He had been was working on a survey of prehistoric sites in that region and something about the reports just didn’t read right to him. So he went to check it out for himself.

When he got there, he immediately knew he found something special, saying,
“In one minute – in one second – it was clear.”

What was clear to him was that this was no mere cemetery, and certainly nothing as recent as the middle ages. This was something much bigger, that probably went back to the stone ages.

He returned the next year with five colleagues, and that’s when they they discovered a series of megaliths, buried just below the ground.

Some were buried so close to the surface that plows scarred them.

These megaliths would become Schmidt’s life work for the next 20 years. But at the time, his team didn’t find any signs of a settlement. Things like houses, trash pits, or cooking hearths.

They did discover evidence of tool use, like blades and stone hammers, which actually matched artifacts in nearby sites that had been dated to around 9000 BCE. So they assumed this site was roughly that age as well.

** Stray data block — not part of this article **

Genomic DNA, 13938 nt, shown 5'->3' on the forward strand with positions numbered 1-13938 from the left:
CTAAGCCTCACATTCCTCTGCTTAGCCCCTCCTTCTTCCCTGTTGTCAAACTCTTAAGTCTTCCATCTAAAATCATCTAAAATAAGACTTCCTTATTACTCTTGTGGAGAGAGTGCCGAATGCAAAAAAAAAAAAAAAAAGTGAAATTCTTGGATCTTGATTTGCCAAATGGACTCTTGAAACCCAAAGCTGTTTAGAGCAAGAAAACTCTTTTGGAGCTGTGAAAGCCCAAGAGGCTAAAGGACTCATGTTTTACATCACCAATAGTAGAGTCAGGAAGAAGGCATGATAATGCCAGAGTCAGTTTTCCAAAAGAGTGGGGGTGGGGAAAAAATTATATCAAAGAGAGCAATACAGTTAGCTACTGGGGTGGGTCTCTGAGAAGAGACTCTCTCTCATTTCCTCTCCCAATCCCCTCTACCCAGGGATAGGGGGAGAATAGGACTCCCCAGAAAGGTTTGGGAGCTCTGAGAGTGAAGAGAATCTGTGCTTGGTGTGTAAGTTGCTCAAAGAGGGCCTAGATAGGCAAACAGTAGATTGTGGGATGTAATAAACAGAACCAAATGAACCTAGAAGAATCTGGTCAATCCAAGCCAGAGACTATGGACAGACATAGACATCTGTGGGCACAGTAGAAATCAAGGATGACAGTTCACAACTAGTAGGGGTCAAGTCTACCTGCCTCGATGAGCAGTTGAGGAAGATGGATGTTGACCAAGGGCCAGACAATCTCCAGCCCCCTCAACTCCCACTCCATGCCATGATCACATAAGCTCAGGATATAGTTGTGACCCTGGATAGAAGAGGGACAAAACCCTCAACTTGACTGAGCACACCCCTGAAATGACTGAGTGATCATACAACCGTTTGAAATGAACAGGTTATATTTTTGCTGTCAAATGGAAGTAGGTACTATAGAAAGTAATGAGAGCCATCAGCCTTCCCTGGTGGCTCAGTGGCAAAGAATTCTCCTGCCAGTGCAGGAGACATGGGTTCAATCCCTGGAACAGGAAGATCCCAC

Carbon dating on the structures later on would confirm that assumption. Making Göbekli Tepe twice as old as Stonehenge and the Egyptian pyramids.
Like Stonehenge, Göbekli Tepe’s structure includes circles of T-shaped limestone pillars, many of them featuring etchings of animals on them, like birds, foxes, lions, and scorpions.

The site’s pillars are arranged in circles of up to 20 meters (65 feet) in diameter.

And since there’s no evidence that it was used for animal domestication or farming, archaeologists believe hunter-gathers may have built it.
Thing is, the site features some architectural complexity that could’ve been too advanced for hunter-gathers.

A study published in the Cambridge Archeological Journal in 2020 explored the question of whether the site’s round enclosures were a cohesive scheme or built without reference to each other.
As study co-author and archaeologist Gil Haklay told Haaretz at the time:

“There is a lot of speculation that the structures were built successively, possibly by different groups of people, and that one was covered up while the next one was being built. But there is no evidence that they are not contemporaneous.”

The researchers used a computer algorithm based on standard deviation mapping to analyze the underlying architecture.